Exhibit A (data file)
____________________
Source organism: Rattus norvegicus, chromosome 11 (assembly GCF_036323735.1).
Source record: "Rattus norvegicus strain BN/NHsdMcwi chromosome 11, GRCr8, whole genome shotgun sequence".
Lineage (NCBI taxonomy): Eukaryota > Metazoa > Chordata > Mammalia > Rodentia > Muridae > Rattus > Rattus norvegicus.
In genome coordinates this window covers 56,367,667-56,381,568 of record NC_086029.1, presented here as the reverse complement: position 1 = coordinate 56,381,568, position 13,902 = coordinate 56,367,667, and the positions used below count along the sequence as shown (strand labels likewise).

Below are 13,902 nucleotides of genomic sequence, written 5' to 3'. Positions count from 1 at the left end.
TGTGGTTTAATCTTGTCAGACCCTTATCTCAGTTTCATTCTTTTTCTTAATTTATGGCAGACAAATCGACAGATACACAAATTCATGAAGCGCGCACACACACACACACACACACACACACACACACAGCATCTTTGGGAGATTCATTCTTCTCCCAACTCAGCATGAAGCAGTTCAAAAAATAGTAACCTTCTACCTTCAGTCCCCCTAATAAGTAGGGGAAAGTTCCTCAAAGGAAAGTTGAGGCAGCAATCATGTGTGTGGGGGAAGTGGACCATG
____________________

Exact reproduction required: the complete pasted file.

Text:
Source organism: Rattus norvegicus, chromosome 11 (assembly GCF_036323735.1).
Source record: "Rattus norvegicus strain BN/NHsdMcwi chromosome 11, GRCr8, whole genome shotgun sequence".
Lineage (NCBI taxonomy): Eukaryota > Metazoa > Chordata > Mammalia > Rodentia > Muridae > Rattus > Rattus norvegicus.
In genome coordinates this window covers 56,367,667-56,381,568 of record NC_086029.1, presented here as the reverse complement: position 1 = coordinate 56,381,568, position 13,902 = coordinate 56,367,667, and the positions used below count along the sequence as shown (strand labels likewise).

Below are 13,902 nucleotides of genomic sequence, written 5' to 3'. Positions count from 1 at the left end.
TGTGGTTTAATCTTGTCAGACCCTTATCTCAGTTTCATTCTTTTTCTTAATTTATGGCAGACAAATCGACAGATACACAAATTCATGAAGCGCGCACACACACACACACACACACACACACACACACAGCATCTTTGGGAGATTCATTCTTCTCCCAACTCAGCATGAAGCAGTTCAAAAAATAGTAACCTTCTACCTTCAGTCCCCCTAATAAGTAGGGGAAAGTTCCTCAAAGGAAAGTTGAGGCAGCAATCATGTGTGTGGGGGAAGTGGACCATG